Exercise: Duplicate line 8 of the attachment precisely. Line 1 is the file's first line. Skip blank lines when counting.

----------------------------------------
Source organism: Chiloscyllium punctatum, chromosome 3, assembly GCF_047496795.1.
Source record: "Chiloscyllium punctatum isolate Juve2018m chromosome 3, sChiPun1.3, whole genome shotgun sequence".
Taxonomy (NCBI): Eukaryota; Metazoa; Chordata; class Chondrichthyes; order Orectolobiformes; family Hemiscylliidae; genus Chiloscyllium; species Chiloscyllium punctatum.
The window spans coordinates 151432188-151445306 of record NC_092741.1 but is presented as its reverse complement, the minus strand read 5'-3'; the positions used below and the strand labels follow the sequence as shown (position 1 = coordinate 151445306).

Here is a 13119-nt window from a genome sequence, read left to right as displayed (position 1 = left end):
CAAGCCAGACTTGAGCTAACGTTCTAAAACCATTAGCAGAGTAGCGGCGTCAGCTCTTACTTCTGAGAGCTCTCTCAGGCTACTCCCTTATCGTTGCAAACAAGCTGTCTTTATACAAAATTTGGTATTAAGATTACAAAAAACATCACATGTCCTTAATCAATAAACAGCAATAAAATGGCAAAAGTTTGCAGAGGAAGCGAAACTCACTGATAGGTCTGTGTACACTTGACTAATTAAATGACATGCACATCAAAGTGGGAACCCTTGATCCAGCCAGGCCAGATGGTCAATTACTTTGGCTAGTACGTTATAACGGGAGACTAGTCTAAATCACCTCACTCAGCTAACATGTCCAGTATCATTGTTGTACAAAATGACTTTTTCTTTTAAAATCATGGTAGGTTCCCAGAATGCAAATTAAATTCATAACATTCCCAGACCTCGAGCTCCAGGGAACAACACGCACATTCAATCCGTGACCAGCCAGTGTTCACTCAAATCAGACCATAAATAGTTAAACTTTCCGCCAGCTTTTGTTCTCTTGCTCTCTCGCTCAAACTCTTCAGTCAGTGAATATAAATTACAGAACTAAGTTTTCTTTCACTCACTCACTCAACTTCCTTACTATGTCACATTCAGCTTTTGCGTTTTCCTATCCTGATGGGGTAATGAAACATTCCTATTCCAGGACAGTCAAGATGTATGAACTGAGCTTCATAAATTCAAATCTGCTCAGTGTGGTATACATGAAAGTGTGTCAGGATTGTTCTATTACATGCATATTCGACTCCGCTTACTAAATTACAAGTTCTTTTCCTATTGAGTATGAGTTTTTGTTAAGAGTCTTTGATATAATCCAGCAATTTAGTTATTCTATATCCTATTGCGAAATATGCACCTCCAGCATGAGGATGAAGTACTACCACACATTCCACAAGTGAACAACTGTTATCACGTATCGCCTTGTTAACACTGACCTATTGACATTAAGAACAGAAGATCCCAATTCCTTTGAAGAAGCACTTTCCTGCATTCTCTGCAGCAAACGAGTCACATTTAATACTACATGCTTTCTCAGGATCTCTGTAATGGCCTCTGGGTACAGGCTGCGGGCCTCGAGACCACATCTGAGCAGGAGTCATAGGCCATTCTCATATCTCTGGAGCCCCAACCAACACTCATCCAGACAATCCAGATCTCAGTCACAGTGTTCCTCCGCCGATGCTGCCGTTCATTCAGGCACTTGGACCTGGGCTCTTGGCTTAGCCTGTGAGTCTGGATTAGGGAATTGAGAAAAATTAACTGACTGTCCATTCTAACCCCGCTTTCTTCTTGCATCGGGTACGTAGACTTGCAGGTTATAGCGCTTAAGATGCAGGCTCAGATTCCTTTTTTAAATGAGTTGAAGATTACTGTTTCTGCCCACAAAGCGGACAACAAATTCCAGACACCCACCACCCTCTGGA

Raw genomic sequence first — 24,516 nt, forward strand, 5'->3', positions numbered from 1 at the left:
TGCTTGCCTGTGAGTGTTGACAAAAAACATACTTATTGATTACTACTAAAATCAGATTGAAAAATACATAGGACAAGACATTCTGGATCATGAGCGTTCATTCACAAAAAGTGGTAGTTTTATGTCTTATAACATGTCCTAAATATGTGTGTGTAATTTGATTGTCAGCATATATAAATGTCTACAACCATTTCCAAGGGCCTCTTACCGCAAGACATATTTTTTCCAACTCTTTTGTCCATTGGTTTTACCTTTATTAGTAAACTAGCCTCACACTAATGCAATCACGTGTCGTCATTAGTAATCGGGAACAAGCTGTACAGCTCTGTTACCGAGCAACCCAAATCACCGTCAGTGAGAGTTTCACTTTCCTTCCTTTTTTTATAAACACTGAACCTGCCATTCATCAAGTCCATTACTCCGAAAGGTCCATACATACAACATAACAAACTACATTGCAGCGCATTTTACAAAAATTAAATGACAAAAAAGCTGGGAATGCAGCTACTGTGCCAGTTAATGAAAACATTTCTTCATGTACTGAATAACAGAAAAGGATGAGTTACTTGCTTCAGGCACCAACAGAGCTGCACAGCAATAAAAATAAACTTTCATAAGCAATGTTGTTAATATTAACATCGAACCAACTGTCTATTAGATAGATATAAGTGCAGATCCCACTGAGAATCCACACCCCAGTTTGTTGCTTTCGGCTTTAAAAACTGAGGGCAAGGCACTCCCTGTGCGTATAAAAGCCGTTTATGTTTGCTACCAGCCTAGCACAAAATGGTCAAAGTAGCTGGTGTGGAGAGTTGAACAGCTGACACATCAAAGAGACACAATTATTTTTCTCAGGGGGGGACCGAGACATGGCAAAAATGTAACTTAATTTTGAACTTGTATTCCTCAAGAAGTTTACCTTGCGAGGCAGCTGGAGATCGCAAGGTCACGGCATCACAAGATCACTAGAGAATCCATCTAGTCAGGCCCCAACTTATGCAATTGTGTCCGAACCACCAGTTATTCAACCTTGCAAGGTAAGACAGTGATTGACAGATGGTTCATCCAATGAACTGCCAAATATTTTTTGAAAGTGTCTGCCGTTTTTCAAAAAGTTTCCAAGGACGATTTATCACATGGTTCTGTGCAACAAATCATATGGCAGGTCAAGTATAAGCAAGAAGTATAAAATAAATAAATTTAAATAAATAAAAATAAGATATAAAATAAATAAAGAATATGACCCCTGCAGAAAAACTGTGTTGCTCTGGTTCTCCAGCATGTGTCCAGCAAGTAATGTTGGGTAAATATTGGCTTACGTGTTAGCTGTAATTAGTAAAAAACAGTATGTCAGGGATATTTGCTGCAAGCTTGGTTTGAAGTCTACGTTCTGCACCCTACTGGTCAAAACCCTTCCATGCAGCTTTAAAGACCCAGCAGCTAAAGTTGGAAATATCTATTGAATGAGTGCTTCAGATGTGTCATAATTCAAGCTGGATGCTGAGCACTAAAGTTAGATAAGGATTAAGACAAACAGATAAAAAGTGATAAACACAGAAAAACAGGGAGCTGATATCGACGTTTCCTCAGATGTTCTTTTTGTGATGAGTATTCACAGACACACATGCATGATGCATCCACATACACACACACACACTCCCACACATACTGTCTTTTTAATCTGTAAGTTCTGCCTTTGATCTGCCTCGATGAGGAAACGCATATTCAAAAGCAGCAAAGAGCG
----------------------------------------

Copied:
TGCTTGCCTGTGAGTGTTGACAAAAAACATACTTATTGATTACTACTAAAATCAGATTGAAAAATACATAGGACAAGACATTCTGGATCATGAGCGTTCATTCACAAAAAGTGGTAGTTTTATGTCTTATAACATGTCCTAAATATGTGTGTGTAATTTGATTGTCAGCATATATAAATGTCTACAACCATTTCCAAGGGCCTCTTACCGCAAGACATATTTTTTCCAACTCTTTTGTCCATTGGTTTTACCTTTATTAGTAAACTAGCCTCACACTAATGCAATCACGTGTCGTCATTAGTAATCGGGAACAAGCTGTACAGCTCTGTTACCGAGCAACCCAAATCACCGTCAGTGAGAGTTTCACTTTCCTTCCTTTTTTTATAAACACTGAACCTGCCATTCATCAAGTCCATTACTCCGAAAGGTCCATACATACAACATAACAAACTACATTGCAGCGCATTTTACAAAAATTAAATGACAAAAAAGCTGGGAATGCAGCTACTGTGCCAGTTAATGAAAACATTTCTTCATGTACTGAATAACAGAAAAGGATGAGTTACTTGCTTCAGGCACCAACAGAGCTGCACAGCAATAAAAATAAACTTTCATAAGCAATGTTGTTAATATTAACATCGAACCAACTGTCTATTAGATAGATATAAGTGCAGATCCCACTGAGAATCCACACCCCAGTTTGTTGCTTTCGGCTTTAAAAACTGAGGGCAAGGCACTCCCTGTGCGTATAAAAGCCGTTTATGTTTGCTACCAGCCTAGCACAAAATGGTCAAAGTAGCTGGTGTGGAGAGTTGAACAGCTGACACATCAAAGAGACACAATTATTTTTCTCAGGGGGGGACCGAGACATGGCAAAAATGTAACTTAATTTTGAACTTGTATTCCTCAAGAAGTTTACCTTGCGAGGCAGCTGGAGATCGCAAGGTCACGGCATCACAAGATCACTAGAGAATCCATCTAGTCAGGCCCCAACTTATGCAATTGTGTCCGAACCACCAGTTATTCAACCTTGCAAGGTAAGACAGTGATTGACAGATGGTTCATCCAATGAACTGCCAAATATTTTTTGAAAGTGTCTGCCGTTTTTCAAAAAGTTTCCAAGGACGATTTATCACATGGTTCTGTGCAACAAATCATATGGCAGGTCAAGTATAAGCAAGAAGTATAAAATAAATAAATTTAAATAAATAAAAATAAGATATAAAATAAATAAAGAATATGACCCCTGCAGAAAAACTGTGTTGCTCTGGTTCTCCAGCATGTGTCCAGCAAGTAATGTTGGGTAAATATTGGCTTACGTGTTAGCTGTAATTAGTAAAAAACAGTATGTCAGGGATATTTGCTGCAAGCTTGGTTTGAAGTCTACGTTCTGCACCCTACTGGTCAAAACCCTTCCATGCAGCTTTAAAGACCCAGCAGCTAAAGTTGGAAATATCTATTGAATGAGTGCTTCAGATGTGTCATAATTCAAGCTGGATGCTGAGCACTAAAGTTAGATAAGGATTAAGACAAACAGATAAAAAGTGATAAACACAGAAAAACAGGGAGCTGATATCGACGTTTCCTCAGATGTTCTTTTTGTGATGAGTATTCACAGACACACATGCATGATGCATCCACATACACACACACACACTCCCACACATACTGTCTTTTTAATCTGTAAGTTCTGCCTTTGATCTGCCTCGATGAGGAAACGCATATTCAAAAGCAGCAAAGAGCG